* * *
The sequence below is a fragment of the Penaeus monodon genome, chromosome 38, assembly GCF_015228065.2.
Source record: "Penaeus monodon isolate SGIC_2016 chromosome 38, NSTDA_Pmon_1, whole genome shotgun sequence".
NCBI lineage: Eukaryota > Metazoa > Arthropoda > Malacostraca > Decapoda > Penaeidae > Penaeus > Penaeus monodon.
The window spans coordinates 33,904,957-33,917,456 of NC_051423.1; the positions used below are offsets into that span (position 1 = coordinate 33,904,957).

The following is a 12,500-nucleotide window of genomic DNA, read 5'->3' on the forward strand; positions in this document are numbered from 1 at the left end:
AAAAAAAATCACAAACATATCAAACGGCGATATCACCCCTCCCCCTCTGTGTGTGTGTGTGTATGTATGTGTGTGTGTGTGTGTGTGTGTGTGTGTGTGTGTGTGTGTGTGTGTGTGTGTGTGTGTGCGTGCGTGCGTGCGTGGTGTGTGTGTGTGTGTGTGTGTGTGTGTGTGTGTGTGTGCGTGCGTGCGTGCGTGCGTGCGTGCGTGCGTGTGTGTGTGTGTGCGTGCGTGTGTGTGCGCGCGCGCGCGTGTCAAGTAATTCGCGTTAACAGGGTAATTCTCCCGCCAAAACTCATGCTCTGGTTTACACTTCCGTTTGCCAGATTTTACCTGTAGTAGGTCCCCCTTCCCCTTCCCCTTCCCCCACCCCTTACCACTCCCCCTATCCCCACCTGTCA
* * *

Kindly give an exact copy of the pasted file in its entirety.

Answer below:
The sequence below is a fragment of the Penaeus monodon genome, chromosome 38, assembly GCF_015228065.2.
Source record: "Penaeus monodon isolate SGIC_2016 chromosome 38, NSTDA_Pmon_1, whole genome shotgun sequence".
NCBI lineage: Eukaryota > Metazoa > Arthropoda > Malacostraca > Decapoda > Penaeidae > Penaeus > Penaeus monodon.
The window spans coordinates 33,904,957-33,917,456 of NC_051423.1; the positions used below are offsets into that span (position 1 = coordinate 33,904,957).

The following is a 12,500-nucleotide window of genomic DNA, read 5'->3' on the forward strand; positions in this document are numbered from 1 at the left end:
AAAAAAAATCACAAACATATCAAACGGCGATATCACCCCTCCCCCTCTGTGTGTGTGTGTGTATGTATGTGTGTGTGTGTGTGTGTGTGTGTGTGTGTGTGTGTGTGTGTGTGTGTGTGTGTGTGTGCGTGCGTGCGTGCGTGGTGTGTGTGTGTGTGTGTGTGTGTGTGTGTGTGTGTGTGCGTGCGTGCGTGCGTGCGTGCGTGCGTGCGTGTGTGTGTGTGTGCGTGCGTGTGTGTGCGCGCGCGCGCGTGTCAAGTAATTCGCGTTAACAGGGTAATTCTCCCGCCAAAACTCATGCTCTGGTTTACACTTCCGTTTGCCAGATTTTACCTGTAGTAGGTCCCCCTTCCCCTTCCCCTTCCCCCACCCCTTACCACTCCCCCTATCCCCACCTGTCA